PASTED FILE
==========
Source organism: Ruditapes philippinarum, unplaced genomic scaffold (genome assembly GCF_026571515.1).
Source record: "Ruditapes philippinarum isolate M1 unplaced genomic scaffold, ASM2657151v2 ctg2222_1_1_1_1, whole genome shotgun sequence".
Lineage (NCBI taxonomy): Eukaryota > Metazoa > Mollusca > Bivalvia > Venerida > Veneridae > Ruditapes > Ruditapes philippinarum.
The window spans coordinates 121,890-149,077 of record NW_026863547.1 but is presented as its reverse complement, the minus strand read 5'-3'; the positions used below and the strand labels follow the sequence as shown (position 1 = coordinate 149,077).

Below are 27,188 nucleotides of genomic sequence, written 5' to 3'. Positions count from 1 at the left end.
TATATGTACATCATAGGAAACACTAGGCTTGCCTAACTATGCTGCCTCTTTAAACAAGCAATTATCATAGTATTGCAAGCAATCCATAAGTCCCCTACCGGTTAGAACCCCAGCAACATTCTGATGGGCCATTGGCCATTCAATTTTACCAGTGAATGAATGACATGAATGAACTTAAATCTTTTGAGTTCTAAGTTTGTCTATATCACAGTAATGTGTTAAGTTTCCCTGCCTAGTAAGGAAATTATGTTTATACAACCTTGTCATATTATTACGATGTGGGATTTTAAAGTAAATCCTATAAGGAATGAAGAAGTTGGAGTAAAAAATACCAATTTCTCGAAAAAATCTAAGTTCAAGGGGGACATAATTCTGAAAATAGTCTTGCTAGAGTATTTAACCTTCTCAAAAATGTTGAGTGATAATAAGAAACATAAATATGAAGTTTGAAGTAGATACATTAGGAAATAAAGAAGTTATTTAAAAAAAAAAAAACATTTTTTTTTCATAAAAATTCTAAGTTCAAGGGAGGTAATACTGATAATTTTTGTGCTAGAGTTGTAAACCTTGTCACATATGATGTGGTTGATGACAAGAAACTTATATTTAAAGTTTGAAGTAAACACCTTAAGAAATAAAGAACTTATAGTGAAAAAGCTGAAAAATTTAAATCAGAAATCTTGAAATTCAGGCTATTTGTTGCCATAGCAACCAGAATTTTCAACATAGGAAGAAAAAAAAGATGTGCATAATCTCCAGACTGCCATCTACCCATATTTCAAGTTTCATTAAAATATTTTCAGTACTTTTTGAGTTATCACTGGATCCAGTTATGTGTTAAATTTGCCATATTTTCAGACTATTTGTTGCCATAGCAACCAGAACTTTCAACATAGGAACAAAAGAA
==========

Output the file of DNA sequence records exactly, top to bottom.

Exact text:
Source organism: Ruditapes philippinarum, unplaced genomic scaffold (genome assembly GCF_026571515.1).
Source record: "Ruditapes philippinarum isolate M1 unplaced genomic scaffold, ASM2657151v2 ctg2222_1_1_1_1, whole genome shotgun sequence".
Lineage (NCBI taxonomy): Eukaryota > Metazoa > Mollusca > Bivalvia > Venerida > Veneridae > Ruditapes > Ruditapes philippinarum.
The window spans coordinates 121,890-149,077 of record NW_026863547.1 but is presented as its reverse complement, the minus strand read 5'-3'; the positions used below and the strand labels follow the sequence as shown (position 1 = coordinate 149,077).

Below are 27,188 nucleotides of genomic sequence, written 5' to 3'. Positions count from 1 at the left end.
TATATGTACATCATAGGAAACACTAGGCTTGCCTAACTATGCTGCCTCTTTAAACAAGCAATTATCATAGTATTGCAAGCAATCCATAAGTCCCCTACCGGTTAGAACCCCAGCAACATTCTGATGGGCCATTGGCCATTCAATTTTACCAGTGAATGAATGACATGAATGAACTTAAATCTTTTGAGTTCTAAGTTTGTCTATATCACAGTAATGTGTTAAGTTTCCCTGCCTAGTAAGGAAATTATGTTTATACAACCTTGTCATATTATTACGATGTGGGATTTTAAAGTAAATCCTATAAGGAATGAAGAAGTTGGAGTAAAAAATACCAATTTCTCGAAAAAATCTAAGTTCAAGGGGGACATAATTCTGAAAATAGTCTTGCTAGAGTATTTAACCTTCTCAAAAATGTTGAGTGATAATAAGAAACATAAATATGAAGTTTGAAGTAGATACATTAGGAAATAAAGAAGTTATTTAAAAAAAAAAAAACATTTTTTTTTCATAAAAATTCTAAGTTCAAGGGAGGTAATACTGATAATTTTTGTGCTAGAGTTGTAAACCTTGTCACATATGATGTGGTTGATGACAAGAAACTTATATTTAAAGTTTGAAGTAAACACCTTAAGAAATAAAGAACTTATAGTGAAAAAGCTGAAAAATTTAAATCAGAAATCTTGAAATTCAGGCTATTTGTTGCCATAGCAACCAGAATTTTCAACATAGGAAGAAAAAAAAGATGTGCATAATCTCCAGACTGCCATCTACCCATATTTCAAGTTTCATTAAAATATTTTCAGTACTTTTTGAGTTATCACTGGATCCAGTTATGTGTTAAATTTGCCATATTTTCAGACTATTTGTTGCCATAGCAACCAGAACTTTCAACATAGGAACAAAAGAA